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Food grabbing

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Member Since
05/08/2013
 
 
Barked: Wed May 8, '13 1:38pm PST 
Our puppy, Interceptor, has a problem with food grabbing, and I mean like literally out of the hands of our kids. He'll target our toddler especially. We're working with him on the whole "leave alone" training (and, at times, I can leave a piece of meat on the floor, walk away, and say "leave alone" and he'll leave it), but it's REALLY hard with him to get him to stop following my little guy around the house when he has food and snatching it out of his tiny little hands. He doesn't growl or bark or anything like that when he does it, just walks right up and rips it out of his hands.

Any advice or tips would be great!
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Mika

blue/brown eyed- girl!
 
 
Barked: Thu May 9, '13 5:46am PST 
First, keep up with the 'leave it' training you have been doing, work on this every day. But second, and most important, when your kids have food my suggestion would be to not let your dog be around. Just until the food is gone. So many times situations like these turn bad, and fast! Toddler eats food.....dog takes food.....toddler attempts to take food back......dog becomes protective.....bites toddler. I am not saying in any way your dog would bite your toddler, however things like this happen. I have a 2 and a half year old toddler myself, and 2 Huskies, I would never in a million yrs ever see my dogs biting her, but still I do not leave the dogs in the same room with her while I am not there, and when she is having a snack, the dogs stay in the kitchen behind the baby gate until she is done.
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Vance CGC

You kids g'off- my lawn!
 
 
Barked: Thu May 9, '13 5:40pm PST 
Your dog really should not be around children while they're eating, especially toddlers. Dogs are opportunistic, and will take food where they can get it. Kids are not tall enough, strong enough, bold enough, or coordinated enough to prevent a dog from taking their food. Children also tend to drop food or just give what they don't want to the dog, which further reinforces the behavior and could be dangerous for your dog, depending on what the kids are eating.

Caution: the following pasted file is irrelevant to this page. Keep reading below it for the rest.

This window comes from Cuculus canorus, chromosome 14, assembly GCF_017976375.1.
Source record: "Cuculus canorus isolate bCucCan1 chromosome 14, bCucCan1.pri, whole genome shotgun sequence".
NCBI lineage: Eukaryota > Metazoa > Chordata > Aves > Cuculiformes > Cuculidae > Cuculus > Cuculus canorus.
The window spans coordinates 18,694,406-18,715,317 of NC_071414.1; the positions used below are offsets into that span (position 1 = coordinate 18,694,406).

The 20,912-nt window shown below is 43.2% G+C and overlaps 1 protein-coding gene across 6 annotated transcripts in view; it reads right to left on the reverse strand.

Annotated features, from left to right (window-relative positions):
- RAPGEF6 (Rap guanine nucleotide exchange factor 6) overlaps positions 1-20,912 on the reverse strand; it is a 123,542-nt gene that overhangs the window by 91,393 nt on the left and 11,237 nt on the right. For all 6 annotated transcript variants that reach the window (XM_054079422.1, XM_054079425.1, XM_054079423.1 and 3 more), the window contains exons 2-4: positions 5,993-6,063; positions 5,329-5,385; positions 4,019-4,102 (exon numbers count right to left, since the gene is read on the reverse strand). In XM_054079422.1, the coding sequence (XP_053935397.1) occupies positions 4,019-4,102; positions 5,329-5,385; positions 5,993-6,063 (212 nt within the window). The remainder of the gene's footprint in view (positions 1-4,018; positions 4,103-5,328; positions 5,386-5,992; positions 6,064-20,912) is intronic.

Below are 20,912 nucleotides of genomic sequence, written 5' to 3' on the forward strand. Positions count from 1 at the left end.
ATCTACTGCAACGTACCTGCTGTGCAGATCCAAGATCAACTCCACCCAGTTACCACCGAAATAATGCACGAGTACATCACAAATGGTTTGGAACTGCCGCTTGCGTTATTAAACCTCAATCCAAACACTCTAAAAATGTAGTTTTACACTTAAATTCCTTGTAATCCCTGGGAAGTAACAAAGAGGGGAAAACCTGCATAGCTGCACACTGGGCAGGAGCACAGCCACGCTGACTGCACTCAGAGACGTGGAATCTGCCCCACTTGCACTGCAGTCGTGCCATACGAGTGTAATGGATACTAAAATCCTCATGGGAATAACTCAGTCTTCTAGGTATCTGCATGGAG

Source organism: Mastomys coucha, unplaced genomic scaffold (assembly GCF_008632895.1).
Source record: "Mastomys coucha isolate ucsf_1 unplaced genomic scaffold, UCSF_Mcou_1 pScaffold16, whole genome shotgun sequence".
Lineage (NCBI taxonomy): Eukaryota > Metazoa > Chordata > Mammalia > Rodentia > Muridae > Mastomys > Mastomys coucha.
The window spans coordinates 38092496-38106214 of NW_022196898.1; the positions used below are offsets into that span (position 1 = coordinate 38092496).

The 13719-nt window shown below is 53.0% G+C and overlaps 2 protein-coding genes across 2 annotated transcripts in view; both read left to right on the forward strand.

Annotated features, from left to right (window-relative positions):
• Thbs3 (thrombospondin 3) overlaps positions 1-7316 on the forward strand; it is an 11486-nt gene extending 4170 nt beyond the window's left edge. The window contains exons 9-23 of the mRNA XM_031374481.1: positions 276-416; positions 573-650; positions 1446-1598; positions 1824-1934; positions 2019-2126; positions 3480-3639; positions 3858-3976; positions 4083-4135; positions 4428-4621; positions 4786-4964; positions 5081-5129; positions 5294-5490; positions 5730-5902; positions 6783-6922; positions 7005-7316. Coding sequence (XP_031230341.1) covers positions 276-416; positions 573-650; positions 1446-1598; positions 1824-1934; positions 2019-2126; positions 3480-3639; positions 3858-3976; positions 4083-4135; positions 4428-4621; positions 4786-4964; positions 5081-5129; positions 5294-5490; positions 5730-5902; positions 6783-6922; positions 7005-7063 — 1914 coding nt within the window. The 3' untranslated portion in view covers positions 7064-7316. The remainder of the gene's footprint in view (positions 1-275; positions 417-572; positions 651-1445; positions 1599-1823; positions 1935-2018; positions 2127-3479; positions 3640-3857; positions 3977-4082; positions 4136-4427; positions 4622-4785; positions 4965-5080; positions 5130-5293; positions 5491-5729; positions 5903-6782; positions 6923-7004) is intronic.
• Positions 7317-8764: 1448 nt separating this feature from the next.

AFTER you teach a strong "leave alone" and build it up to apply food that is not stationary on the floor, specifically food in moving hands, you could try allowing your dog to be present with eating children. BUT - he cannot be unsupervised. You literally must watch him constantly. Each new opportunity to take food requires a new "leave alone," and reinforcement from you either way.

Building a solid "leave alone" takes a lot of time, and not letting your dog steal food in the meantime is a vital part of the process. You have to introduce "leave alone" situations where the food is moving, where the dog is moving, where both are moving, where it isn't food but an item to "leave alone..." Dogs don't generalize well so they need all those steps. In his prime, I could put Vance in a down/stay/leave it, put a hotdog on each paw, throw hot dogs and string cheese all around and in front of him, then recall him over the entire mess and he would leave it. It was really something, but it was a LOT of work!
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Member Since
05/08/2013
 
 
Barked: Fri May 10, '13 12:15pm PST 
Thank you for the replies!

I had thought that we should have everything be "normal" in terms of pack mentality from the beginning with him - not alter eating, living, etc., no need to keep him segregated at dinner - but yeah, keeping him away until after we get the "leave alone" perfected is probably a much safer idea.

He's caught on to other things REALLY quickly, so, I guess we'll see.
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Fritz

Fritz, cats are- fun when they- run
 
 
Barked: Sat Jun 1, '13 7:27am PST 
Pack mentality? Ummm you're not a dog pack, you are people with a beloved pet dog. (If you are talking about dominance theory, it has been completely disproven)

It is not realistic to expect your dog not to take food waved under his nose. It is better to set up an environment where the dog isn't tempted in the first place and to protect the toddler and the dog from each other.

Children frequently provoke dogs by accident and if a dog bites a child, often it is in the face and the dog pays with his life. (even if the child provoked the bite)
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